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"The Thread Salesman"
Written by Elaine Heumann Gurian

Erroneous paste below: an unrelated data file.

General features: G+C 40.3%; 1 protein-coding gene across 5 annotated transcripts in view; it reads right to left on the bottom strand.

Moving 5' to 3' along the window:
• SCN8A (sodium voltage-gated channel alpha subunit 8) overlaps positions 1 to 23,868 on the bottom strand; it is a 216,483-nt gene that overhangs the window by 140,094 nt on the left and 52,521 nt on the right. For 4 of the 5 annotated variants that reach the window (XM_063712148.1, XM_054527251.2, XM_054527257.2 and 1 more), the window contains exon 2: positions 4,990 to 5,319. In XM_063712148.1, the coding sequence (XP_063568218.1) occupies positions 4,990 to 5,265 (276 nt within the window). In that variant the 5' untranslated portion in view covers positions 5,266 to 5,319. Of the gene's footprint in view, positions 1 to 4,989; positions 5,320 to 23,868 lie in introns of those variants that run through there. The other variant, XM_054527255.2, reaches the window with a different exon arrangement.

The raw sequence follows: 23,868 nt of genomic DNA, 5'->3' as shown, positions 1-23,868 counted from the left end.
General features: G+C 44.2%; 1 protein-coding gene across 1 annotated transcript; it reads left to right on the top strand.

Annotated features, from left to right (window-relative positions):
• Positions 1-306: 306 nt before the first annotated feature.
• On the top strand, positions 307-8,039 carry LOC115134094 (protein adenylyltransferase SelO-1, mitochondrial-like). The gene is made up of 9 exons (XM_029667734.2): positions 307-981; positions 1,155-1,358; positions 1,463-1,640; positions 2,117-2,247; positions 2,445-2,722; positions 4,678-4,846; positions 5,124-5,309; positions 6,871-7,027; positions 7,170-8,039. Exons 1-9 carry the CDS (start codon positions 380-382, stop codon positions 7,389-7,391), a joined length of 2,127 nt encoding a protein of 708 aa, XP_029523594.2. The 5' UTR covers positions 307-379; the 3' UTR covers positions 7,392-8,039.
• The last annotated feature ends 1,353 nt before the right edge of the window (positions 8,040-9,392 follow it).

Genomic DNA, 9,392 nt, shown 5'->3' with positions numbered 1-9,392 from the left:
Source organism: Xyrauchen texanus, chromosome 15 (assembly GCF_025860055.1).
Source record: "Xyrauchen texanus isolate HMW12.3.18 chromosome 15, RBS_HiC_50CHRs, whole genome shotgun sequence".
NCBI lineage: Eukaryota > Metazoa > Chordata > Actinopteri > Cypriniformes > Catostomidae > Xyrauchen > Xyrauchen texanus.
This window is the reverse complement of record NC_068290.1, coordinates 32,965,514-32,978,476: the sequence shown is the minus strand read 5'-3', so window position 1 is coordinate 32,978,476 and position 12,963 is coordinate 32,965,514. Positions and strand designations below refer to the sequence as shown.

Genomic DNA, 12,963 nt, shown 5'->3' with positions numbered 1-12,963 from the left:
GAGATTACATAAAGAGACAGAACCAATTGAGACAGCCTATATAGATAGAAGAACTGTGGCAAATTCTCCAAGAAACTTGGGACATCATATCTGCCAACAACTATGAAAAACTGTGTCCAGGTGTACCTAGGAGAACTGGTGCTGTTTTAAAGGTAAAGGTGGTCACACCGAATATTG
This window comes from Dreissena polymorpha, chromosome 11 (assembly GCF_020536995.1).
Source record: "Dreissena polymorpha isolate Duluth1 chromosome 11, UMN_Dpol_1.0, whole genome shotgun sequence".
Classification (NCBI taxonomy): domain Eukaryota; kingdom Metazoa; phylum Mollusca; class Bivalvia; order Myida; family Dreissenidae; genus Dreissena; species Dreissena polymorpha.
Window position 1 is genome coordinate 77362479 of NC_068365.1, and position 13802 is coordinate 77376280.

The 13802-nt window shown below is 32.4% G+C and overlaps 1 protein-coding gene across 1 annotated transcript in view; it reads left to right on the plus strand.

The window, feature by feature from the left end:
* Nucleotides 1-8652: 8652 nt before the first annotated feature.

We had elaborate fundraising systems. There were agonizing meetings where cherished hopes were postponed for yet another year. Twice a year a team went to Washington, DC, and called on every possible federal funder to suss out every funding opportunity and their particular slants. We went to New York at least once a year and called on every possible foundation to do the same and float some new ideas. People made trips to Kellogg and Kresge at critical times. We carried with us kits of walking papers, of "show and tell," and "leave behinds." We gave a big party annually at the Tabard Inn in Washington for all the workers in federal giving programs and museum associations. We were often told that the Washington attendees at these events saw each other at no other time. Because we were frugal we often catered these parties from local supermarkets. We thought of ourselves as "thread salesman" and gave ourselves solace that sometimes people bought green and sometimes purple thread, so we needed to have all colors at the ready in case they wished to see them.